Take a Visual Tour of Street Art in Bogota

The hills are alive with the sound of …. Street art

Located at 2.600 meters (8530 Ft) above sea level, Bogota is notorious for its amazing mountains visible from almost everywhere in the city, wild traffic, and exceptionally courteous people. It’s hard to believe that only 60 years ago Bogota had just over half a million people. Today, more than eight million residents make the city one of the most vibrant and culturally active capitals in Latin America.

To say that Bogota has undergone a great transformation in the last decades is an understatement. Once considered one of the most dangerous cities in the world, Bogota is now a dynamic metropolis with an artistic scene that would make cities like Sao Paulo or Buenos Aires green with envy. Street art has not been indifferent to the cultural rise of the city. Current events, European, Indigenous and Afro heritages, and of course, politics, come together to create a unique body of work that has made Bogotano graffiti artists well known and respected all over the world.

Bogota is a city of contrasts:. Grey concrete and red brick buildings juxtaposed with mountains spanning every shade of green imaginable, a perfect canvas for an ever-growing group of young -and not so young- artists with a need to express themselves only matched by their talent.

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The city, once known as the Athens of South America, has struggled to come to terms with the street art boom, adapting its laws and policy to decriminalize it and creating a safe atmosphere for artists and onlookers. But more so, it has taken a proactive role in promoting graffiti as a valuable form of art form that symbolizes respect and tolerance.

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The city center, famous for preserving the Spanish Colonial architecture, is a great place to enjoy what really makes Bogota unique: a blend of the old and the new, the conventional and the alternative. A perfect dose of transgression amongst the traditional Bogotano good manners, that leaves you wondering if was really spontaneous because it looks almost well planned. The premise seems to be that “art should not clash with art,”so artists working in Bogota are very respectful of city monuments.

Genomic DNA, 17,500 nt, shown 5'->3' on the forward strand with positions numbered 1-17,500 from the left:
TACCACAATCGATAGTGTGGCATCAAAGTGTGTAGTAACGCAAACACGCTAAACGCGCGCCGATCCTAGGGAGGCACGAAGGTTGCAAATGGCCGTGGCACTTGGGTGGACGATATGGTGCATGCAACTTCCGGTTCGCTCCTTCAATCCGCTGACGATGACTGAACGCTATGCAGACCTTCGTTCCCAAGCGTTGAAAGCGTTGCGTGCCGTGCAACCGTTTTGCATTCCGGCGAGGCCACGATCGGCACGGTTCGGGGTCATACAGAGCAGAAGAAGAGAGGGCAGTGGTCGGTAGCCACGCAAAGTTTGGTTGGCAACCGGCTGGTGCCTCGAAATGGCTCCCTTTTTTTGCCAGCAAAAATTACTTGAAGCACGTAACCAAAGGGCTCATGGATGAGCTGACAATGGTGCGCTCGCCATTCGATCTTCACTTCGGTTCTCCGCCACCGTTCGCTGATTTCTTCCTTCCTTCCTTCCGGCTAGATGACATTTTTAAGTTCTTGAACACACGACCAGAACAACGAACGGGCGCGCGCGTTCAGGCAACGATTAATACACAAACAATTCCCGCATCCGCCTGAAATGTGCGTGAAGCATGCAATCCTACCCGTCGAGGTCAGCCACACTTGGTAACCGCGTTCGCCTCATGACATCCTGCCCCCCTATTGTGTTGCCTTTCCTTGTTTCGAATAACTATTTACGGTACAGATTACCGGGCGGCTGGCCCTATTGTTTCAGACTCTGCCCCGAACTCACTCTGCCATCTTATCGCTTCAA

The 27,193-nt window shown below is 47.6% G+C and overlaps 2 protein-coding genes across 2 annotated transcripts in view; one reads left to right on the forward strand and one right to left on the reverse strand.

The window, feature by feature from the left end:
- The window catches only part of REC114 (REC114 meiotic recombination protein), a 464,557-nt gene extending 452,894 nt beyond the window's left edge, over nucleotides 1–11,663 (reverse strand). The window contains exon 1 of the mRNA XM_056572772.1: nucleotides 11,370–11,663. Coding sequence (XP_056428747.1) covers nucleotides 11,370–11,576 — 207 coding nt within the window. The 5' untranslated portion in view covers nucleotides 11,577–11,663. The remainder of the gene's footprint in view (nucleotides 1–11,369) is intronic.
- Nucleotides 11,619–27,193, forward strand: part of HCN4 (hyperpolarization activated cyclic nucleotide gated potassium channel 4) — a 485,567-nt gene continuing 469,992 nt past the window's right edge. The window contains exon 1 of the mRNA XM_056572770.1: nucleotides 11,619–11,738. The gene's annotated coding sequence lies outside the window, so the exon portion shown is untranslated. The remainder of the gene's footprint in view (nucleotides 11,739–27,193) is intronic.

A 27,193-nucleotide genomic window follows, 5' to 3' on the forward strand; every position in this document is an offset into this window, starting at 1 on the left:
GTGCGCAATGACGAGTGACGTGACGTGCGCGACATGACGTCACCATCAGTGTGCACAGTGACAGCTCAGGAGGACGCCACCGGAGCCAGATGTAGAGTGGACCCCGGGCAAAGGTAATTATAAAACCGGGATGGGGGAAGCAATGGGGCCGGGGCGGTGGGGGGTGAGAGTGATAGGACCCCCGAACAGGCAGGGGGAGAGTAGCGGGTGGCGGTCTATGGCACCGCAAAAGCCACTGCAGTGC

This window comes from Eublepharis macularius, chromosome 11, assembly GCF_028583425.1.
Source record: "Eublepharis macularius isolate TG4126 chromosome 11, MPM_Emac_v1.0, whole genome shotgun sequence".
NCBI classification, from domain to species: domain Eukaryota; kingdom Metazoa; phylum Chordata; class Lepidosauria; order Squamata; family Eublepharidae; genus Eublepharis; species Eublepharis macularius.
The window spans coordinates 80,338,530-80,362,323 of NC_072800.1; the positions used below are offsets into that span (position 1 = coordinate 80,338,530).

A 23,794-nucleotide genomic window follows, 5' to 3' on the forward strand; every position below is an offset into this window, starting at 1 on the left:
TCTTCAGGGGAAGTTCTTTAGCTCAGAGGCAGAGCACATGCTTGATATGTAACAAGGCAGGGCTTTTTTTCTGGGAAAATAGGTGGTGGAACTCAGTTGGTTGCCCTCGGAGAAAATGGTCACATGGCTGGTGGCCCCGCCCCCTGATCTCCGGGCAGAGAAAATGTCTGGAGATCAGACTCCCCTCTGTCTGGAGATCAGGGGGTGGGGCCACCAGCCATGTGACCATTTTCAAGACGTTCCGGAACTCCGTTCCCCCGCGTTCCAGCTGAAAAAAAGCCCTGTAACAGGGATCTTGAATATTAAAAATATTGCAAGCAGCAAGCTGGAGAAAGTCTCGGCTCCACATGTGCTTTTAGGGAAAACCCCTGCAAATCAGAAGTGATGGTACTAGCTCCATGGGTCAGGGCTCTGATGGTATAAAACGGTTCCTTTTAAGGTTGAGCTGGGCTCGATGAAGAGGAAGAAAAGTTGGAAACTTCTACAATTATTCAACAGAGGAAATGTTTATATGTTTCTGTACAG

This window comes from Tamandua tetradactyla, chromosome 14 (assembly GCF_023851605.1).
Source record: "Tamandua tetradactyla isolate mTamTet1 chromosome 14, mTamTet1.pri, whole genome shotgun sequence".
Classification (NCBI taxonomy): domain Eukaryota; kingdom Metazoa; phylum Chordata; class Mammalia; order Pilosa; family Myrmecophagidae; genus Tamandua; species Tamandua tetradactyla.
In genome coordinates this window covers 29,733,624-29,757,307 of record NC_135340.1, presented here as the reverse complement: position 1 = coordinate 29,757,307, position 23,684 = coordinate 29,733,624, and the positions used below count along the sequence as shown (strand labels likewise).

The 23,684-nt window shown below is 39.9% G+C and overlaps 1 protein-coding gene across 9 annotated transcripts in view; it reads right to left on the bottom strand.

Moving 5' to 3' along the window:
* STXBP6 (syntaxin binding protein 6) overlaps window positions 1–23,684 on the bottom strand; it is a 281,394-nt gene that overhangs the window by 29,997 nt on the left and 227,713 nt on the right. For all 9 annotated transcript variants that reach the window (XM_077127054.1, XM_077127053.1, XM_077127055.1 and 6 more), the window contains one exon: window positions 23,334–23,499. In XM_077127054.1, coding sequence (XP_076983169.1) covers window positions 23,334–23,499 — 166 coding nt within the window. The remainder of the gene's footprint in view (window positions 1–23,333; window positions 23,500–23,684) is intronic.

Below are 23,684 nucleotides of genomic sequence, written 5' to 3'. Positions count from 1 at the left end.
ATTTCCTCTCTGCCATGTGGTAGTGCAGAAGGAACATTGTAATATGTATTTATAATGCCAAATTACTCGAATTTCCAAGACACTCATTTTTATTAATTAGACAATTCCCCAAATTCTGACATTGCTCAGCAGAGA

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There is walking graffiti tour that takes visitors through an hour and a half of the city center’s colorful graffiti and it’s a great way to see some street art if you have only a few days to see Bogota.

But unlike other cities, street art in Bogota is not limited to a single neighbourhood, and each district has a very distinct aesthetic. A great way to explore the city’s street art is to rent a bike and plan your own route. You can go on Facebook pages such as Bogotart and get suggestions, or even company, from friendly page administrator Andres Quintero.

A young journalist and photography aficionado, Quintero opened the Facebook page when he realized that street art is, by definition, ephemeral, and he wanted to create a sort of archive where everyone could contribute in preserving the city’s artistic memory. The page now has over 18.000 followers that pitch in with suggestions and pictures. The leitmotif behind street art in Bogota varies from artist to artist, but some concepts seem to monopolize most discourses: the environment, the country’s violent history, hip hop subculture, and nature, appear to be among the most prominent.

For instance, Toxicomano a collective, stands out for mixing urban and punk elements with Colombian traditional sayings or catch phrases.

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DJLU signs all of his pieces, mostly related to war and conflict with a ‘Juega Siempre,’ which translates to ‘Always Play’ attitude; he thinks of his work as “traffic light art”. “You have 3 seconds to look at it. “You either get the message or you don’t,” he once told a reporter from Banana Skin Flip Flops.

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Another classical artist from Bogota is Rodez, painter and illustrator in his 50s who combines mythical creatures with Colombia’s diverse fauna.

As with any kind of art, street art has played an active role in the cultural and emotional recovery of the city from its harsh past. Graffiti used to be considered vandalism and now it hardly raises an eyebrow among the older generations. It’s not uncommon to see a graffiti artist working in broad daylight, surrounded by people from all ages that are both curious and admiring of the process and its results.

Whether you are a street art connoisseur, aficionado or just curious, come and enjoy the amazing artistic renaissance of Bogota. And while you are there, stand in awe of its huge mountains, smile back at its pleasant people, and avoid crazy traffic by walking. You may find that the journey is faster and much more enjoyable once you discover that one block may have more art than what you have seen in an entire museum.

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All photos are copy right of Alejandra Arias

Veronica de los Rios
Veronica de los Rios

Veronica is a freelance writer and works in public relations. Curious and restless by nature, she loves to meet people and write about her personal interactions with them. She is passionate about traveling and discovering new places. She currently lives in Madrid, but keeps a packed bag... just in case.

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